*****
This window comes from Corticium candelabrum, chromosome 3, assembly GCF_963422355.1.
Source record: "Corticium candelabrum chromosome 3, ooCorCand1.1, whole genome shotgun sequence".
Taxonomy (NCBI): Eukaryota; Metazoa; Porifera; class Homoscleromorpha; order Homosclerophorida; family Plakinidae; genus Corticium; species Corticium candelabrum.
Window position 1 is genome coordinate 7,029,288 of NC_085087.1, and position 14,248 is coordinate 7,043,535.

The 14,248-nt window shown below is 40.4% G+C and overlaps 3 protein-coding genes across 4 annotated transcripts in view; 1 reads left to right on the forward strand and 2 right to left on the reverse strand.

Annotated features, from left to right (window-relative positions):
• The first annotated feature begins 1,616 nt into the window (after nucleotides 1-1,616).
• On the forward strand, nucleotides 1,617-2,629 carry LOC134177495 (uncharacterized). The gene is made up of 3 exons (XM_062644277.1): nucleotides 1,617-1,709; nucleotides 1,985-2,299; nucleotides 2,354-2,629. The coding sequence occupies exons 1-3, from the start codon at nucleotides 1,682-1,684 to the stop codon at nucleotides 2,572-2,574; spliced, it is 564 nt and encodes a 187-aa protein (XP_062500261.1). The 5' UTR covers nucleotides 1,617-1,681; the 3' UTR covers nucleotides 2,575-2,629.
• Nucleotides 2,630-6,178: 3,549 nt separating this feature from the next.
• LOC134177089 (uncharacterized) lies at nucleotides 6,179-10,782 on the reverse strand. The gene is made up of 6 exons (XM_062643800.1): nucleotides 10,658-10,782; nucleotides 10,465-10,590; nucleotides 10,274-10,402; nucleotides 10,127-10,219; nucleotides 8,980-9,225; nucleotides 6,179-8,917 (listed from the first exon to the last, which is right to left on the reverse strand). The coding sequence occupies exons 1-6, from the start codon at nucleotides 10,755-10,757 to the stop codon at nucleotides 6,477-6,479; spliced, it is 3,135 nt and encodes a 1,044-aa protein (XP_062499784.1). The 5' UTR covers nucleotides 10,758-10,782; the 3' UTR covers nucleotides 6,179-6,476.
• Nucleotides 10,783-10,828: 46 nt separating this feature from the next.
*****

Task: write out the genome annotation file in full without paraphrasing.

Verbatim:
This window comes from Corticium candelabrum, chromosome 3, assembly GCF_963422355.1.
Source record: "Corticium candelabrum chromosome 3, ooCorCand1.1, whole genome shotgun sequence".
Taxonomy (NCBI): Eukaryota; Metazoa; Porifera; class Homoscleromorpha; order Homosclerophorida; family Plakinidae; genus Corticium; species Corticium candelabrum.
Window position 1 is genome coordinate 7,029,288 of NC_085087.1, and position 14,248 is coordinate 7,043,535.

The 14,248-nt window shown below is 40.4% G+C and overlaps 3 protein-coding genes across 4 annotated transcripts in view; 1 reads left to right on the forward strand and 2 right to left on the reverse strand.

Annotated features, from left to right (window-relative positions):
• The first annotated feature begins 1,616 nt into the window (after nucleotides 1-1,616).
• On the forward strand, nucleotides 1,617-2,629 carry LOC134177495 (uncharacterized). The gene is made up of 3 exons (XM_062644277.1): nucleotides 1,617-1,709; nucleotides 1,985-2,299; nucleotides 2,354-2,629. The coding sequence occupies exons 1-3, from the start codon at nucleotides 1,682-1,684 to the stop codon at nucleotides 2,572-2,574; spliced, it is 564 nt and encodes a 187-aa protein (XP_062500261.1). The 5' UTR covers nucleotides 1,617-1,681; the 3' UTR covers nucleotides 2,575-2,629.
• Nucleotides 2,630-6,178: 3,549 nt separating this feature from the next.
• LOC134177089 (uncharacterized) lies at nucleotides 6,179-10,782 on the reverse strand. The gene is made up of 6 exons (XM_062643800.1): nucleotides 10,658-10,782; nucleotides 10,465-10,590; nucleotides 10,274-10,402; nucleotides 10,127-10,219; nucleotides 8,980-9,225; nucleotides 6,179-8,917 (listed from the first exon to the last, which is right to left on the reverse strand). The coding sequence occupies exons 1-6, from the start codon at nucleotides 10,755-10,757 to the stop codon at nucleotides 6,477-6,479; spliced, it is 3,135 nt and encodes a 1,044-aa protein (XP_062499784.1). The 5' UTR covers nucleotides 10,758-10,782; the 3' UTR covers nucleotides 6,179-6,476.
• Nucleotides 10,783-10,828: 46 nt separating this feature from the next.